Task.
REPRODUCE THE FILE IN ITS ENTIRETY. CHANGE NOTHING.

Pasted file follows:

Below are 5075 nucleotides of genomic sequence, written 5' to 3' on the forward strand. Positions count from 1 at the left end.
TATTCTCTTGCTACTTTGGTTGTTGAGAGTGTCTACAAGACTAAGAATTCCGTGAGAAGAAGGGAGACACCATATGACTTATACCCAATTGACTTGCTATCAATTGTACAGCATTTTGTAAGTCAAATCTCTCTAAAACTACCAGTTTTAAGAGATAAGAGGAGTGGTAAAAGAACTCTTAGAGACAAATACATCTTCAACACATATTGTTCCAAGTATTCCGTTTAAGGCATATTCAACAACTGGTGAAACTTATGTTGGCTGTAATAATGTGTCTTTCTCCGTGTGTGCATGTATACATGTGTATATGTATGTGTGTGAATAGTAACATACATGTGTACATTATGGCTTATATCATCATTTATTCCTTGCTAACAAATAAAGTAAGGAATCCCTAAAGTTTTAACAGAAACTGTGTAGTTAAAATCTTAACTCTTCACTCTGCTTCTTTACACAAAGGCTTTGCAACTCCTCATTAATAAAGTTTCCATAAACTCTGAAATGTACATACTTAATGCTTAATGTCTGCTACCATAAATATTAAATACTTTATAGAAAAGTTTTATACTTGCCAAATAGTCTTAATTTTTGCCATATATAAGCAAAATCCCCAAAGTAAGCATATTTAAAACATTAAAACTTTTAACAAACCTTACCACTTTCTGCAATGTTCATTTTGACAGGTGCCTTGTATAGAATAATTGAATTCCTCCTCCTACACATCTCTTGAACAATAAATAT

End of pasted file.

Below are 5075 nucleotides of genomic sequence, written 5' to 3' on the forward strand. Positions count from 1 at the left end.
TATTCTCTTGCTACTTTGGTTGTTGAGAGTGTCTACAAGACTAAGAATTCCGTGAGAAGAAGGGAGACACCATATGACTTATACCCAATTGACTTGCTATCAATTGTACAGCATTTTGTAAGTCAAATCTCTCTAAAACTACCAGTTTTAAGAGATAAGAGGAGTGGTAAAAGAACTCTTAGAGACAAATACATCTTCAACACATATTGTTCCAAGTATTCCGTTTAAGGCATATTCAACAACTGGTGAAACTTATGTTGGCTGTAATAATGTGTCTTTCTCCGTGTGTGCATGTATACATGTGTATATGTATGTGTGTGAATAGTAACATACATGTGTACATTATGGCTTATATCATCATTTATTCCTTGCTAACAAATAAAGTAAGGAATCCCTAAAGTTTTAACAGAAACTGTGTAGTTAAAATCTTAACTCTTCACTCTGCTTCTTTACACAAAGGCTTTGCAACTCCTCATTAATAAAGTTTCCATAAACTCTGAAATGTACATACTTAATGCTTAATGTCTGCTACCATAAATATTAAATACTTTATAGAAAAGTTTTATACTTGCCAAATAGTCTTAATTTTTGCCATATATAAGCAAAATCCCCAAAGTAAGCATATTTAAAACATTAAAACTTTTAACAAACCTTACCACTTTCTGCAATGTTCATTTTGACAGGTGCCTTGTATAGAATAATTGAATTCCTCCTCCTACACATCTCTTGAACAATAAATAT